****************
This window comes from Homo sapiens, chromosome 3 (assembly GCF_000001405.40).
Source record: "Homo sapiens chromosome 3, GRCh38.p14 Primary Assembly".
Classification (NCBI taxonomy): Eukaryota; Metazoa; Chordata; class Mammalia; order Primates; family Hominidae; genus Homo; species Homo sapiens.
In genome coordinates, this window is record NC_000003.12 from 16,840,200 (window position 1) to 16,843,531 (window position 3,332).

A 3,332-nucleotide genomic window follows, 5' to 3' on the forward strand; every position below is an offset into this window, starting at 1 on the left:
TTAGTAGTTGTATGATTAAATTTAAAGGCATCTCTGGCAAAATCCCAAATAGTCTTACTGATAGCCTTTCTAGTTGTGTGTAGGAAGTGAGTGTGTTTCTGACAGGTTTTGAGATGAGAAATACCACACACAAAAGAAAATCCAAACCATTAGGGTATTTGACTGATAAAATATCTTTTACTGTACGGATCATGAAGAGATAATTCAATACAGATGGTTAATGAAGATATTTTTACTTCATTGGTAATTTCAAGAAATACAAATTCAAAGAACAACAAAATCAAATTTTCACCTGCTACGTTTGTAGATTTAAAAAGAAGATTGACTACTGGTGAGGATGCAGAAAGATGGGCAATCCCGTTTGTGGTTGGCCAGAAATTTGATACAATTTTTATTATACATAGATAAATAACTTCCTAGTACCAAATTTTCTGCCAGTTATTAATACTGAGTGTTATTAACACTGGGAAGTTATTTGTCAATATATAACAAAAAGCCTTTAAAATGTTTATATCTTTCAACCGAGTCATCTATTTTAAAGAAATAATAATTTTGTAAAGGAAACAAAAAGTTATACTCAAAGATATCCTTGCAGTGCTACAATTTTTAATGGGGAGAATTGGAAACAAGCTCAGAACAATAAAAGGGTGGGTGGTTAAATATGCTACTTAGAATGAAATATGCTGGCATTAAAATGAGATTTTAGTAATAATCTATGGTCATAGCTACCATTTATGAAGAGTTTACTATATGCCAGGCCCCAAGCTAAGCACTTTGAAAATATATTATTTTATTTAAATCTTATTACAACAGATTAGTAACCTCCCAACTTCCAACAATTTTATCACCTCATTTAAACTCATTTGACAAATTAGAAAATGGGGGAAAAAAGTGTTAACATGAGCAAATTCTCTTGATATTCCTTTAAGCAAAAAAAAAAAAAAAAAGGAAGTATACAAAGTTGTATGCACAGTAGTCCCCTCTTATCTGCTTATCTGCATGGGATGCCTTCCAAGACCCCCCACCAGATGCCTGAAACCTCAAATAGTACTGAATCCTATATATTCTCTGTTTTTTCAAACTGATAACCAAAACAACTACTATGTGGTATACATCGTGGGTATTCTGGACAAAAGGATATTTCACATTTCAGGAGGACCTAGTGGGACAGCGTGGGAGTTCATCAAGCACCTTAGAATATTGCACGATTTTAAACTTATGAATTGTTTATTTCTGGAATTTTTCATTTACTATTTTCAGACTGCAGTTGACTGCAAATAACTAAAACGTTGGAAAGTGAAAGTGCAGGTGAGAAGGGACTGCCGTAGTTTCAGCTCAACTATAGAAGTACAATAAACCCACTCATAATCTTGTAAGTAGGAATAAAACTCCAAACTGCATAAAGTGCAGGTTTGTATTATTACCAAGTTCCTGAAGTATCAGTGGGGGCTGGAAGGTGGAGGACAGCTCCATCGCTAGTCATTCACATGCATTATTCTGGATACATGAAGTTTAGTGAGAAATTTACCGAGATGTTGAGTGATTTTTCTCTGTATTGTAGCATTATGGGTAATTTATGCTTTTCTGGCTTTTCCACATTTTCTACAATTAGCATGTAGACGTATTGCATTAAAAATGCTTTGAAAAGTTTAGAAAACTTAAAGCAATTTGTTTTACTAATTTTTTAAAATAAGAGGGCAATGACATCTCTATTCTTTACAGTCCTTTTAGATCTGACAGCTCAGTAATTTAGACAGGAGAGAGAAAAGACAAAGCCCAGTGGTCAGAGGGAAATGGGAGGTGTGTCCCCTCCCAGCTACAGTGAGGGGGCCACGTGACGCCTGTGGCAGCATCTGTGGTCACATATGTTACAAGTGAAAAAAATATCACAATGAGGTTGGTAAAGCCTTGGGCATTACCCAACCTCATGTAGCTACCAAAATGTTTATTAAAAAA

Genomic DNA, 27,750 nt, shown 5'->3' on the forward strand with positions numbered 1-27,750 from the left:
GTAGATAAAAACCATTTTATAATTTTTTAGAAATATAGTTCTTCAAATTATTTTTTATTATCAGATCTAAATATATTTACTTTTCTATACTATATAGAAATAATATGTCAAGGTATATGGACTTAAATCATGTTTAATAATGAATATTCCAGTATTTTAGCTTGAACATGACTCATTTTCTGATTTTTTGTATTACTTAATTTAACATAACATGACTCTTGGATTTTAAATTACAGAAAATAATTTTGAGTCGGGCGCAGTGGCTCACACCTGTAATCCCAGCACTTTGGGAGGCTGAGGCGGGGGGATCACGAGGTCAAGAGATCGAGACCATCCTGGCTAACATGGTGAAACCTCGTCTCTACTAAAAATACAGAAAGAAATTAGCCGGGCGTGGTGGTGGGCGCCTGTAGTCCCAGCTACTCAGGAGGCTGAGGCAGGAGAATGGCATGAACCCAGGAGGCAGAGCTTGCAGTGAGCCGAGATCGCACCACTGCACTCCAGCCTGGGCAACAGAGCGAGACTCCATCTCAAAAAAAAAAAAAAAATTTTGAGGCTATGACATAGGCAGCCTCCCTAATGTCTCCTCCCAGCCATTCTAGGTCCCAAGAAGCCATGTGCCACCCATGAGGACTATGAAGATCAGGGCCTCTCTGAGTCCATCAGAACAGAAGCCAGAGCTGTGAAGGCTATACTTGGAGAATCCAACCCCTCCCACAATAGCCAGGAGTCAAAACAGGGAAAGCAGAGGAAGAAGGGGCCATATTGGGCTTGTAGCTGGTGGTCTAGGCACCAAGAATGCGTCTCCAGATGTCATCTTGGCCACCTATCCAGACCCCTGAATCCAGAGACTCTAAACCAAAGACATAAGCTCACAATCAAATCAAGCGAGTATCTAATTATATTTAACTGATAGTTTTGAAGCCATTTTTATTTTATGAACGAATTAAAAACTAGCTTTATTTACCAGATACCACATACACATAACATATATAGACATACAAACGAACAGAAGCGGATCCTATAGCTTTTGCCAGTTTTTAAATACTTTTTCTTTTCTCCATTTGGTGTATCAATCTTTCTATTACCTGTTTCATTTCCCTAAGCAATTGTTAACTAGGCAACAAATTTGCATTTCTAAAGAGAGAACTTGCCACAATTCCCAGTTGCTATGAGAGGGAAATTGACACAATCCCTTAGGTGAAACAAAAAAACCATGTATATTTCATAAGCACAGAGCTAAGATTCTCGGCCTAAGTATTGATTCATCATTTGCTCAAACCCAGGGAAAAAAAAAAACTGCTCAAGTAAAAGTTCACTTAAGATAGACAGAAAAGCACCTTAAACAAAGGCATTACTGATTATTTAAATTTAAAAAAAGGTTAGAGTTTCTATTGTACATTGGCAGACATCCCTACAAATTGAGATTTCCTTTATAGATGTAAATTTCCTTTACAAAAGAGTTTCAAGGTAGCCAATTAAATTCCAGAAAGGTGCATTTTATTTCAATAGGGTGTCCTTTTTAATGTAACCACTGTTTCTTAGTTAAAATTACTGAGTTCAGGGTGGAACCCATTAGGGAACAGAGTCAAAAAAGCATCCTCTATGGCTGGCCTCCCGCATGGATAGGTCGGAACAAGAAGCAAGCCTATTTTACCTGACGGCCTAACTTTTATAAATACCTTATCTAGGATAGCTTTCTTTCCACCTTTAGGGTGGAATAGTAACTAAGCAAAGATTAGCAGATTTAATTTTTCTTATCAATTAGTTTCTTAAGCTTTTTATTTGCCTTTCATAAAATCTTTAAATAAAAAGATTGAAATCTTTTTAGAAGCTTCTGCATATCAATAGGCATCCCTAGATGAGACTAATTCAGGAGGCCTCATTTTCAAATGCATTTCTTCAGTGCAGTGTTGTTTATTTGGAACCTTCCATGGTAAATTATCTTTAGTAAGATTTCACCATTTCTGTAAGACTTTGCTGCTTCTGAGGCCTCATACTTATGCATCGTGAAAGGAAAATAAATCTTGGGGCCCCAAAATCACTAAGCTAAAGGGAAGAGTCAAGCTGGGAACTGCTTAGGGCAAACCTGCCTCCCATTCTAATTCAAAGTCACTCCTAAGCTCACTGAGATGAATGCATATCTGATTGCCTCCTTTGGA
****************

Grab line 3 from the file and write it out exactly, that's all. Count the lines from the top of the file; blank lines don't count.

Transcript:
Classification (NCBI taxonomy): Eukaryota; Metazoa; Chordata; class Mammalia; order Primates; family Hominidae; genus Homo; species Homo sapiens.